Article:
[ScreenRant] Mark Wahlberg plays Max Payne, a cop who’s wife and child were murdered and who subsequently becomes an obsessed outcast in the police department. Eventually he teams up with Mona Sax (played by Mila Kunis) in a quest to track down the killer.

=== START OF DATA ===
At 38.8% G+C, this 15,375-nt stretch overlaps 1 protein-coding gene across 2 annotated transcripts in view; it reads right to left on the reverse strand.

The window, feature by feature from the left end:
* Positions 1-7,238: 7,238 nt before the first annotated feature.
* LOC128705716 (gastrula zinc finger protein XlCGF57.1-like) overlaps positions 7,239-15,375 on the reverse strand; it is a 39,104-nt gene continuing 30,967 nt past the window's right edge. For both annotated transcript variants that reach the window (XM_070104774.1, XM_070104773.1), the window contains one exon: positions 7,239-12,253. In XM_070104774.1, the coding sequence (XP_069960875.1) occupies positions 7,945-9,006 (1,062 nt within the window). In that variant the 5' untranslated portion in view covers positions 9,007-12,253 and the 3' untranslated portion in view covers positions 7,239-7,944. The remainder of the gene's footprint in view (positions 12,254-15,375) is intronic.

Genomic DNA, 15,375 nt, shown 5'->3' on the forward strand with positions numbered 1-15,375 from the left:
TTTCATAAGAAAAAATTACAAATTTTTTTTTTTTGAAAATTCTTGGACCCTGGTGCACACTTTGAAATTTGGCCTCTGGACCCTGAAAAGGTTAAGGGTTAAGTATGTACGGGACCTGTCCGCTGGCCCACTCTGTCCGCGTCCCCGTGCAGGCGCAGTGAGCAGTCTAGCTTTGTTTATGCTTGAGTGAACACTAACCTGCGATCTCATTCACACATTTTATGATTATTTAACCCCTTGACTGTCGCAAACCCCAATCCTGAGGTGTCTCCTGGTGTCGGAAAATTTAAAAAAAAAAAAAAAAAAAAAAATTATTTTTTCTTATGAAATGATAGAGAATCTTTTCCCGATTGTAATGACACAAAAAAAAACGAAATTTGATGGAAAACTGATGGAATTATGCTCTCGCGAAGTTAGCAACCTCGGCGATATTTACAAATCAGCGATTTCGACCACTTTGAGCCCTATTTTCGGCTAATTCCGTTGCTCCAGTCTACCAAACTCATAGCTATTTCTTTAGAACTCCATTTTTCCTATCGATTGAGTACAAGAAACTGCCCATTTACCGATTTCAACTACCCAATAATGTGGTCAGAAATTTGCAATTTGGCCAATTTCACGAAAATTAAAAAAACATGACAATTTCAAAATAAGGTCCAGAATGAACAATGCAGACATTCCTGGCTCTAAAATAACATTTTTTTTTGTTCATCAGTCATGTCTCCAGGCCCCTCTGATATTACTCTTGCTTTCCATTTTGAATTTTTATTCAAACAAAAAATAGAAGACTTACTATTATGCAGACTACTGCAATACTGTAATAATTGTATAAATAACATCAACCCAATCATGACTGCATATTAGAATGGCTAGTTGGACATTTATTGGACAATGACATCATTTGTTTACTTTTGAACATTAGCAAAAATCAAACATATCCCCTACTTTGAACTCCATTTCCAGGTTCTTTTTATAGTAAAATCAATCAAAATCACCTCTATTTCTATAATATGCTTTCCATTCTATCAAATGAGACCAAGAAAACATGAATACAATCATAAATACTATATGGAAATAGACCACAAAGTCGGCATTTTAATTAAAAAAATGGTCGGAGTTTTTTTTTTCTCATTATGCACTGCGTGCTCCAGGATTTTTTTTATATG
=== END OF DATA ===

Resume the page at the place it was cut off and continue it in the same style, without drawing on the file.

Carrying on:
The movie opens with what we’ve seen in the trailer: Max floating underwater, apparently unconscious. We are then kicked back to “One Week Earlier,” indicated in the current fad of making on-screen text look like it’s part of the actual scene. We soon meet Max, a somber and unsociable guy who has been downgraded to the Cold Case department at the local police precinct…full story[Colider] Moore treats “Payne” as another polished cinematographic playing field, imagining a world where the snow never stops falling (a noticeable continuity nightmare), the locations are ripe with noirish lighting, and the streets are guarded by psychological demons of the night. Moore demonstrates outstanding control over his environments, but holds no fundamental storytelling instincts, spending all of his time perfecting the shots while an entire film leisurely strolls past him with almost nothing to do but stand around and look confused. Moore fumbles “Payne” immediately, excessively clowning around with hackneyed camera and post-production technology, leading to a full mummification of the picture from the surplus of strained gimmickry…full story[HollyWood.com] Wahlberg is earnest and knows how to kickass, but the murders of his young wife and baby, which is meant to give emotional heft to the character, is really not enough to connect us to this guy. Still, he does quite nicely in the numerous action scenes and is at home playing a DEA agent. Mila Kunis, so appealing in Forgetting Sarah Marshall, shows a saucier side here and has great potential as an action mama, perhaps the kind of ball-buster Aeon Flux should have been. Olga Kurylenko, who is also in the new James Bond film Quantum of Solace is well-used in the few scenes she has, and Prison Break’s Amaury Nolasco is convincing as a tough ex-vet who now has drifted into the drug underworld…full story[CinemaBlend] There’s actually a pretty cool shoot-out scene in an office building, and some buildings blow up near the end, but mostly Max Payne is grim and dark and brooding, and not in the good way. Bullets slow down for effect, beautiful women stroll in and out, and John Moore seems to be trying to amp up the production design rather than make a story worth watching. What ever happened to action movies that were fun, where you could get a little thrill out of watching explosions and someone cracked a joke once in a while? I guess Max’s psychological torment is supposed to make his character deep, but it makes the movie no fun at all. It’s probably more satisfying to play the video game yourself, since at least you’ll celebrate your victory, unlike mopey Max…full story[FutureMovies] Max Payne will not be aiming to shoot the bullseye of taste with the average movie fan: it’s most likely to fall into that limbo of gamers wanting to see how their hero has been presented on the big screen and those looking for a simple actioner. If it achieves any more, then it will be considered a huge success for all involved.…full story[RopeOfSilicon] The best way to describe Max Payne is to say that if it was a better movie it wouldn’t be called Max Payne and need a video game association to gain attention. Video game adaptations continue to prove they are not a viable option for a good movie, just a movie to be sold to 14-year-old gamers willing to leave their Playstation long enough to watch a movie that isn’t far from the digital world they spend the majority of their lives in; lifeless and without reason…full story[THR] The writer of this script is Beau Thorne, who is described simply as “a recent graduate of the University of Texas film program.” Which makes him perfect for such an assignment. He knows enough about cinema to borrow from here and there but not old enough to be embarrassed about how badly he does so…full story